Clinton right about education
President Clinton in his State of the Union address (1) told the American people that "Americans must reward their best teachers and remove those who do not measure up; parents must be able to choose the right public school for their children to foster competition and innovation; parents and teachers are to create 3,000 charter schools in three years so that parents will have even more school choice; no child is to be promoted in the public school system until they are ready."
He said schools must initiate character education, promote order and discipline, use school uniforms, impose curfews, enforce truancy laws, and remove disruptive students from the classroom. He is right on the money.
We need innovations like this. Rewarding and recognizing the best teachers and removing the few who are incompetent is one of the most important steps we could take -- far more important than reducing class size, for example.
The class-size-versus-teacher-quality issue was recently studied by the British Office for Standards of Education. They can do this better than we can because they have instituted new standardized national student testing and teacher rating systems. (2) They concluded that, other than for kindergarten and "special needs" students, "there is no clear link between the size of a class and the quality of teaching and learning within it." They also concluded that "teacher methods and classroom organization have a greater impact on learning than the size of the class."
These are important conclusions. That the quality of the "operators" of an enterprise must profoundly impact the quality of its products should be unarguable. But teachers' unions consistently lobby for smaller class sizes even though there is not a shred of evidence to support the supposed benefits. The only advantage would appear to be that smaller class size leads to more teacher union members and dues.
Union leaders will also certainly oppose removing "those who do not measure up." They are not ready to lose 5-10% of their dues-paying members without a fight.
Hawaii's share of the 3,000 charter schools that President Clinton promises in three years would be thirteen. Who believes that in three years Hawaii will have thirteen real charter schools with teachers who want out of collective bargaining and with parents and teachers having total control of the schools' operations? To ask the question is to answer it.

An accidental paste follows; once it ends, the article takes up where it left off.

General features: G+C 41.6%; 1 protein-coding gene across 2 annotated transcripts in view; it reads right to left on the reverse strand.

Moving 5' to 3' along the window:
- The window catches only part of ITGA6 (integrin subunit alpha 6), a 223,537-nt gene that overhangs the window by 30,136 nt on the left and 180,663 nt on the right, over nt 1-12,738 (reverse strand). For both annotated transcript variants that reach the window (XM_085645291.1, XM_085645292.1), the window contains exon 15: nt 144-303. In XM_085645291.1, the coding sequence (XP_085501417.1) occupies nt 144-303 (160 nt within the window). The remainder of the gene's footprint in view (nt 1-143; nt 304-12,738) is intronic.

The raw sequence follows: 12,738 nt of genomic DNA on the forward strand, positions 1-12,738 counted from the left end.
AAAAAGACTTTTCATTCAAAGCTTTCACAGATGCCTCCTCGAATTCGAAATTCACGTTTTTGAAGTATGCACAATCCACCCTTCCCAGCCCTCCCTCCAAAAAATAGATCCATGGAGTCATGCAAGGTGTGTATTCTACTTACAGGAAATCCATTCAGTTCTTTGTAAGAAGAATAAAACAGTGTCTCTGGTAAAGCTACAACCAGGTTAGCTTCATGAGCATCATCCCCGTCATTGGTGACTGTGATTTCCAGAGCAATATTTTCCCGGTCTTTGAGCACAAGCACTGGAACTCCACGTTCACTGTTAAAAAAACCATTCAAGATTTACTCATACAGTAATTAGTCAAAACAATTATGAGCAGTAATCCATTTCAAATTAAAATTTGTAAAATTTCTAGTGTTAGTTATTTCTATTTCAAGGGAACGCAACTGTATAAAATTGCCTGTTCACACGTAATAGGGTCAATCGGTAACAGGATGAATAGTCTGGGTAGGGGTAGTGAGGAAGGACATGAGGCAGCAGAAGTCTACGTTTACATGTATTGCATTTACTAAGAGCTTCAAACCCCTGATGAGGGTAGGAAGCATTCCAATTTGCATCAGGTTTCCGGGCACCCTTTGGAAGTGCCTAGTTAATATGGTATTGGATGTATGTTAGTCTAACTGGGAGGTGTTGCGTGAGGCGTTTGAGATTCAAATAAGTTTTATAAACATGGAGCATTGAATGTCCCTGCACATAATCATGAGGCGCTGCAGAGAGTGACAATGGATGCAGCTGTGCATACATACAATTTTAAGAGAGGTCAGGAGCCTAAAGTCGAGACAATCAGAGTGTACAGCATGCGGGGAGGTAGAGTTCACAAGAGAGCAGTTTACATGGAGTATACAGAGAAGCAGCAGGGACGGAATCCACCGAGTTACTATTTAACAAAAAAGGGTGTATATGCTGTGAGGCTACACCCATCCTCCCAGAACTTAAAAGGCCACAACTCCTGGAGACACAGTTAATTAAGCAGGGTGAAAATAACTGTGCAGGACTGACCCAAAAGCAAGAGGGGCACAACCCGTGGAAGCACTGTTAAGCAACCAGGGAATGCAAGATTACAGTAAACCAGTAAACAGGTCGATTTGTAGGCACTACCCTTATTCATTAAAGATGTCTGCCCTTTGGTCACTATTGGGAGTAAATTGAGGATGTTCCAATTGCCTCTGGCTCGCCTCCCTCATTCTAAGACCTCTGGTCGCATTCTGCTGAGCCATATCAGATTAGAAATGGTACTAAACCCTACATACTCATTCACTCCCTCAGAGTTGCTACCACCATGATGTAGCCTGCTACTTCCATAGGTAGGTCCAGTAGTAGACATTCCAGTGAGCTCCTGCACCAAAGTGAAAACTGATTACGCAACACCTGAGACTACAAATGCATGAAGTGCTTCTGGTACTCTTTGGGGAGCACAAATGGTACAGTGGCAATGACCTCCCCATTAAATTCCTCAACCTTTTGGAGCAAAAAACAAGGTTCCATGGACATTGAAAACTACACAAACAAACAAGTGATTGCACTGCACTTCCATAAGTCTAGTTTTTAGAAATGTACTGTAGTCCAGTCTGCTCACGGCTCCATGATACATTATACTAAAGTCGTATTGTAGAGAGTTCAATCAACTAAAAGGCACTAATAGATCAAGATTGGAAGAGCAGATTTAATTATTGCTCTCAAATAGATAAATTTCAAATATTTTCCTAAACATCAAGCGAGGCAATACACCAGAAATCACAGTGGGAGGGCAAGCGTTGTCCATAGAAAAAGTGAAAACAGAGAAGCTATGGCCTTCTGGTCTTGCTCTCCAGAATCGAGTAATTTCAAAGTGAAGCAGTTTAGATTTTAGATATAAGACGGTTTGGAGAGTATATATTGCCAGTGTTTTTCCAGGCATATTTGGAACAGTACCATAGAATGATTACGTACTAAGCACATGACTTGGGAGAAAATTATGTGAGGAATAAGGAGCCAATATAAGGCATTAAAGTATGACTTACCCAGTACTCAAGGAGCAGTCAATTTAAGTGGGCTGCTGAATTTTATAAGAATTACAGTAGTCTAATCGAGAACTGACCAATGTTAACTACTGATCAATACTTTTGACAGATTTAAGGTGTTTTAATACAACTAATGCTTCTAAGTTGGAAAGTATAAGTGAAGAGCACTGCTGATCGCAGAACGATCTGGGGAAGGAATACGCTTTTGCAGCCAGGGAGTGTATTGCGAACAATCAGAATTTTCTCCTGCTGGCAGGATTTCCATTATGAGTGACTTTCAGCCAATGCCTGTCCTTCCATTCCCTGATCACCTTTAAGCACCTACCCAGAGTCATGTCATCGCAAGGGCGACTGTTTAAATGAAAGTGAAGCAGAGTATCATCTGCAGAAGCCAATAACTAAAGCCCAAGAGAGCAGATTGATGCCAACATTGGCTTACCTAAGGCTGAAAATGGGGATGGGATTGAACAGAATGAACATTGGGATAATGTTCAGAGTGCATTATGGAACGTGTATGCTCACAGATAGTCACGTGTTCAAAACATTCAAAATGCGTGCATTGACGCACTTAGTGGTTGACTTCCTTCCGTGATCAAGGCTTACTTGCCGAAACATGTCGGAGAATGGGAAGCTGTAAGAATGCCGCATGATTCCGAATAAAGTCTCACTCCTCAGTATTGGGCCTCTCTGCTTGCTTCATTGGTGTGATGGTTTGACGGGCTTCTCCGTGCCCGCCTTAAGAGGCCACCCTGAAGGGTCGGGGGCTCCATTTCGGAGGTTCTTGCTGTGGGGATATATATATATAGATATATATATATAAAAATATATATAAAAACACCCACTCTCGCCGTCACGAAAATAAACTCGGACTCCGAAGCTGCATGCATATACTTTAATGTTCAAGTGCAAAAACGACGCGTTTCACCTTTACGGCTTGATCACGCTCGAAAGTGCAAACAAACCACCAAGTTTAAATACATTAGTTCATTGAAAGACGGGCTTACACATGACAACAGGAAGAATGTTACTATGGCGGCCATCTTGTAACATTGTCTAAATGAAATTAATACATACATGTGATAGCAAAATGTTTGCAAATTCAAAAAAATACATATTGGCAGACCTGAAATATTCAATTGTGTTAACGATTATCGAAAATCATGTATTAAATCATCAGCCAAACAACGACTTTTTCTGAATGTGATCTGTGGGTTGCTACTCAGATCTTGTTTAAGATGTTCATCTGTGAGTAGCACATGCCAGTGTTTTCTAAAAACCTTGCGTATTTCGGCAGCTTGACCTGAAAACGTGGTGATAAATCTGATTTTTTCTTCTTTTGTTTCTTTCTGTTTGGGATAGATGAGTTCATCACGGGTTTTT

The teachers' union is one of our largest public worker unions and they are not going to tolerate it. It is the union leaders who are at fault, not their members. If the leaders did what a majority of their teacher members wanted, the unions would be lobbying for these reforms.
For example, to gain some perspective on what is happening elsewhere it is instructive to read the recent education manifesto of the strongly pro-union British Labour Party which recognizes the critical need for reforming education. (3)
It calls for streamlining the procedures to replace underperforming school principals, for teachers to be "rigorously appraised," and for speeding up the current nine-month process for removing poor teachers.
The British education system, like ours, took a nose-dive in the 1960's and 70's; they are currently striving to return to the kind of student performance they used to enjoy.
Now there's an idea!
Cliff Slater, a local businessman, represents the Reason Foundation in Hawaii. A footnoted version is at www.lava.net/cslater
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(1) The President's State of the Union address is available at:
(2) "OFSTED finds no clear link between class size and lesson quality." Office for Standards in Education. PN 35/95. 10 November 1995. For this and other OFSTED reports visit their website at http://www.open.gov.uk/ofsted/
(3) "Excellence for Everyone." British Parliamentary Labour Party. For this and other Labour party education reports visit www.home.co.uk/dblunkettmp/